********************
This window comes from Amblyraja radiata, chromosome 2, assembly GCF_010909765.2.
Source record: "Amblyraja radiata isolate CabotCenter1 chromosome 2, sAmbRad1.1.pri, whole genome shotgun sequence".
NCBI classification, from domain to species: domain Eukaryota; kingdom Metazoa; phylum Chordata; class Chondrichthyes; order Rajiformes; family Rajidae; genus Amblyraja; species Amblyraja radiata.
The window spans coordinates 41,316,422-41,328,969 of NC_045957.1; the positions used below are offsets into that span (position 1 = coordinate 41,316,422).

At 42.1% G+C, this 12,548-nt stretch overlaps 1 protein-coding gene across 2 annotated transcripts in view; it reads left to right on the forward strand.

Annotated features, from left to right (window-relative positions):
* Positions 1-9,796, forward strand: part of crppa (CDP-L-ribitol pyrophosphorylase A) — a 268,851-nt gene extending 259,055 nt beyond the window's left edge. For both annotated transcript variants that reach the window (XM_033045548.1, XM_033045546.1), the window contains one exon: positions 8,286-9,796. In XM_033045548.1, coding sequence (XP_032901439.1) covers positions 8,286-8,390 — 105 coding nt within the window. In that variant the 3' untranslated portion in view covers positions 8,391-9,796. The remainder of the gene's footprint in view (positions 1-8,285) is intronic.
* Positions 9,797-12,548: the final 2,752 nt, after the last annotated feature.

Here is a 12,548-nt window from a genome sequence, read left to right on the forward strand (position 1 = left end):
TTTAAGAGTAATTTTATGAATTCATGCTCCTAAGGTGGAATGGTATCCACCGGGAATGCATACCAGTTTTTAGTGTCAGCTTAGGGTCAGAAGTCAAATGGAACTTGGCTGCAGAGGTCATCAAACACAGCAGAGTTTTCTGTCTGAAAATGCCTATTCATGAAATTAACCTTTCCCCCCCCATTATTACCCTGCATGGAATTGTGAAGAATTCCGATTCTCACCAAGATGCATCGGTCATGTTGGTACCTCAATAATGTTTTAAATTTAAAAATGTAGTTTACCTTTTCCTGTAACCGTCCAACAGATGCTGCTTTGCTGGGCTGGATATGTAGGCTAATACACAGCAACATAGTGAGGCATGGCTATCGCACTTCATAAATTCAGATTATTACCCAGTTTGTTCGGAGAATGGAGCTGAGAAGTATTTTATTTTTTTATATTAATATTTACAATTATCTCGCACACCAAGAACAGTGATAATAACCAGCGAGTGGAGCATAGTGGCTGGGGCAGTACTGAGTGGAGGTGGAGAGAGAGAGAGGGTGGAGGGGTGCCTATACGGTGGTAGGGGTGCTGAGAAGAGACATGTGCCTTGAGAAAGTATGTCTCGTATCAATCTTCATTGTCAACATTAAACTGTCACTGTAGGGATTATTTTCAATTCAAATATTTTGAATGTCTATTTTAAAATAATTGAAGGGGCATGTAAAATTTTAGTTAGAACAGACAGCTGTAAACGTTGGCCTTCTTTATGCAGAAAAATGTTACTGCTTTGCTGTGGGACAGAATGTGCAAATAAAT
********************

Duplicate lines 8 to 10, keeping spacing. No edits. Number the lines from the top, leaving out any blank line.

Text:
* Positions 9,797-12,548: the final 2,752 nt, after the last annotated feature.

Here is a 12,548-nt window from a genome sequence, read left to right on the forward strand (position 1 = left end):
TTTAAGAGTAATTTTATGAATTCATGCTCCTAAGGTGGAATGGTATCCACCGGGAATGCATACCAGTTTTTAGTGTCAGCTTAGGGTCAGAAGTCAAATGGAACTTGGCTGCAGAGGTCATCAAACACAGCAGAGTTTTCTGTCTGAAAATGCCTATTCATGAAATTAACCTTTCCCCCCCCATTATTACCCTGCATGGAATTGTGAAGAATTCCGATTCTCACCAAGATGCATCGGTCATGTTGGTACCTCAATAATGTTTTAAATTTAAAAATGTAGTTTACCTTTTCCTGTAACCGTCCAACAGATGCTGCTTTGCTGGGCTGGATATGTAGGCTAATACACAGCAACATAGTGAGGCATGGCTATCGCACTTCATAAATTCAGATTATTACCCAGTTTGTTCGGAGAATGGAGCTGAGAAGTATTTTATTTTTTTATATTAATATTTACAATTATCTCGCACACCAAGAACAGTGATAATAACCAGCGAGTGGAGCATAGTGGCTGGGGCAGTACTGAGTGGAGGTGGAGAGAGAGAGAGGGTGGAGGGGTGCCTATACGGTGGTAGGGGTGCTGAGAAGAGACATGTGCCTTGAGAAAGTATGTCTCGTATCAATCTTCATTGTCAACATTAAACTGTCACTGTAGGGATTATTTTCAATTCAAATATTTTGAATGTCTATTTTAAAATAATTGAAGGGGCATGTAAAATTTTAGTTAGAACAGACAGCTGTAAACGTTGGCCTTCTTTATGCAGAAAAATGTTACTGCTTTGCTGTGGGACAGAATGTGCAAATAAAT